The Shakespeare Plot 1: Assassin's Code by Alex Woolf
|The Shakespeare Plot 1: Assassin's Code by Alex Woolf|
|Category: Confident Readers|
|Reviewer: Linda Lawlor|
|Summary: A lively and colourful adventure, the first in a new series by a very popular and successful author. Set in Elizabethan London, we meet a couple of likeable young characters who get mixed up in a terrible plot to assassinate one of the most important people in the land.|
|Buy? Yes||Borrow? Yes|
|Pages: 312||Date: February 2017|
|External links: Author's website|
Shakespeare's London – a vibrant, colourful city rich with promise, new discoveries and great art. A place, too, rife with conspiracies and schemes for murder and mayhem. Add to the mix a mysterious code, a girl disguised as a boy and a young servant asked to spy on his aristocratic master, and the stage is set for thrills and adventure.
It is a well-known fact that girls were never allowed to work in the theatre in Elizabethan England. So, when Alice Fletcher and her brother escape from the orphanage and find work at the Globe, she is forced to cut her hair and wear boy's clothes. For a while all is well: Richard makes such good progress as an aspiring player that he is about to take on a major role as Ophelia on Mr Shakespeare's new play Hamlet, and Alice enjoys her work as a stagehand. But then Richard disappears while on a mysterious errand, and Alice is ordered to take over his role. Disaster - not only has Alice lost her beloved brother, but if she is too successful in the part and people realise she is really a girl, she will be ejected from the only place she has ever been happy, thrown onto the streets with no home and no friends.
Fortunately she meets up with Tom Cavendish, servant to the power-hungry Earl of Essex, and they decide to solve the code Alice's brother left behind, in order to find him and avert a terrible disaster. Their quest takes them all over London, from the court of the Virgin Queen herself to the slums near the Lud Gate and the putrid banks of the Thames. It would be too easy for an author to overload such scenes with detail after detail, in order to impress on young readers what life was really like in Elizabethan London, but the plot in this excellent book gallops along at such a brisk pace that the few bits of information given simply add to the drama. A thrilling climax, which takes place at Shakespeare's Globe itself, will have young readers on the edge of their seats, frantically racing through the pages to discover what happen to the two young friends.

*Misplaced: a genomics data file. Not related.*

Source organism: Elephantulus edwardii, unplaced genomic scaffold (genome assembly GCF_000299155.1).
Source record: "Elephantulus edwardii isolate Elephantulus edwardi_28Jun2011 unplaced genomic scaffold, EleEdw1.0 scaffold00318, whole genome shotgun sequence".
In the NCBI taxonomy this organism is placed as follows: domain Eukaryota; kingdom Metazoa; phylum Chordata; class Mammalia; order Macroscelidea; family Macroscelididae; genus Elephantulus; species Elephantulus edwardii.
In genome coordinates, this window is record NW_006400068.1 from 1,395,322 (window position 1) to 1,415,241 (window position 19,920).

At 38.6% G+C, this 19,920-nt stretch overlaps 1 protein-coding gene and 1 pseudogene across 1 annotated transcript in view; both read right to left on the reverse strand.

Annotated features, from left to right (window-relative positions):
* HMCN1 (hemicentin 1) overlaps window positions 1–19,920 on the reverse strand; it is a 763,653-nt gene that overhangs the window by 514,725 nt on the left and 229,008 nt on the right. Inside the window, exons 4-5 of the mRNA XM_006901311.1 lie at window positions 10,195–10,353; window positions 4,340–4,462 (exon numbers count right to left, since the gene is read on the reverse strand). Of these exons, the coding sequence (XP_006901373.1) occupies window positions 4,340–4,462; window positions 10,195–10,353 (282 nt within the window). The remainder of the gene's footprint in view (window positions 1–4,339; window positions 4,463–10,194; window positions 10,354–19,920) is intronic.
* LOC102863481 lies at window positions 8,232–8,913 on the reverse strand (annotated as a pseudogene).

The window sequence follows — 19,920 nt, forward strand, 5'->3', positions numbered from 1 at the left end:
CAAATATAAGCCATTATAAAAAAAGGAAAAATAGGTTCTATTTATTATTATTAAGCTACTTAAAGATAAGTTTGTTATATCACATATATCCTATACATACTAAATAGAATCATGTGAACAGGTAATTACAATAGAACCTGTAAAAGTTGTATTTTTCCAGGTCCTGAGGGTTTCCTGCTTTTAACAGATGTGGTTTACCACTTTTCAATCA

There are some excellent historical novels for young people out there, which combine all the excitement and danger of contemporary adventures with authentic, well-researched settings. Another story centred around Shakespeare's theatre and the court of Elizabeth I is Road to London by Barbara Mitchelhill, and further conspiracies abound in The Blackthorn Key by Kevin Sands, set in the world of the seventeenth century apothecaries. For a more recent historical setting readers could try A Medal for Leroy by Michael Morpurgo, which has as much to tell young readers about war and colour prejudice as any school textbook.
You can read more book reviews or buy The Shakespeare Plot 1: Assassin's Code by Alex Woolf at Amazon.co.uk.
You can read more book reviews or buy The Shakespeare Plot 1: Assassin's Code by Alex Woolf at Amazon.com.
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